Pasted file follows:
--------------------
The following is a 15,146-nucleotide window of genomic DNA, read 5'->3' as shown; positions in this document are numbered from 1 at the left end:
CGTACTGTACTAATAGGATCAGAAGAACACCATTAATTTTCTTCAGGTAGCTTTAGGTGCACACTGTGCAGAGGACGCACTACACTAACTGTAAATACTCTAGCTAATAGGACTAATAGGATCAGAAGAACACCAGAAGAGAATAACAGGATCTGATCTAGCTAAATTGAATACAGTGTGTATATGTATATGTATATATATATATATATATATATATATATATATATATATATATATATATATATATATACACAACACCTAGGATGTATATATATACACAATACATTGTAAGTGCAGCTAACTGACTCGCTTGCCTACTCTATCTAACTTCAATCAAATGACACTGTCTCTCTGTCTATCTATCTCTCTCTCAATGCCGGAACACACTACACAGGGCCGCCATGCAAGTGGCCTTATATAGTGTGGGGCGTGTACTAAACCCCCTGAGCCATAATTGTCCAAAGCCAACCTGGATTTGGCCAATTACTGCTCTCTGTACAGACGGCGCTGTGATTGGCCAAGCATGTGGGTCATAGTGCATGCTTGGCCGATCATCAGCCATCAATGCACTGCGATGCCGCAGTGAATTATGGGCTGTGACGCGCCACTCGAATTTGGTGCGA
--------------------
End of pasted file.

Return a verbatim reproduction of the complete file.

The following is a 15,146-nucleotide window of genomic DNA, read 5'->3' as shown; positions in this document are numbered from 1 at the left end:
CGTACTGTACTAATAGGATCAGAAGAACACCATTAATTTTCTTCAGGTAGCTTTAGGTGCACACTGTGCAGAGGACGCACTACACTAACTGTAAATACTCTAGCTAATAGGACTAATAGGATCAGAAGAACACCAGAAGAGAATAACAGGATCTGATCTAGCTAAATTGAATACAGTGTGTATATGTATATGTATATATATATATATATATATATATATATATATATATATATATATATATATATATATACACAACACCTAGGATGTATATATATACACAATACATTGTAAGTGCAGCTAACTGACTCGCTTGCCTACTCTATCTAACTTCAATCAAATGACACTGTCTCTCTGTCTATCTATCTCTCTCTCAATGCCGGAACACACTACACAGGGCCGCCATGCAAGTGGCCTTATATAGTGTGGGGCGTGTACTAAACCCCCTGAGCCATAATTGTCCAAAGCCAACCTGGATTTGGCCAATTACTGCTCTCTGTACAGACGGCGCTGTGATTGGCCAAGCATGTGGGTCATAGTGCATGCTTGGCCGATCATCAGCCATCAATGCACTGCGATGCCGCAGTGAATTATGGGCTGTGACGCGCCACTCGAATTTGGTGCGA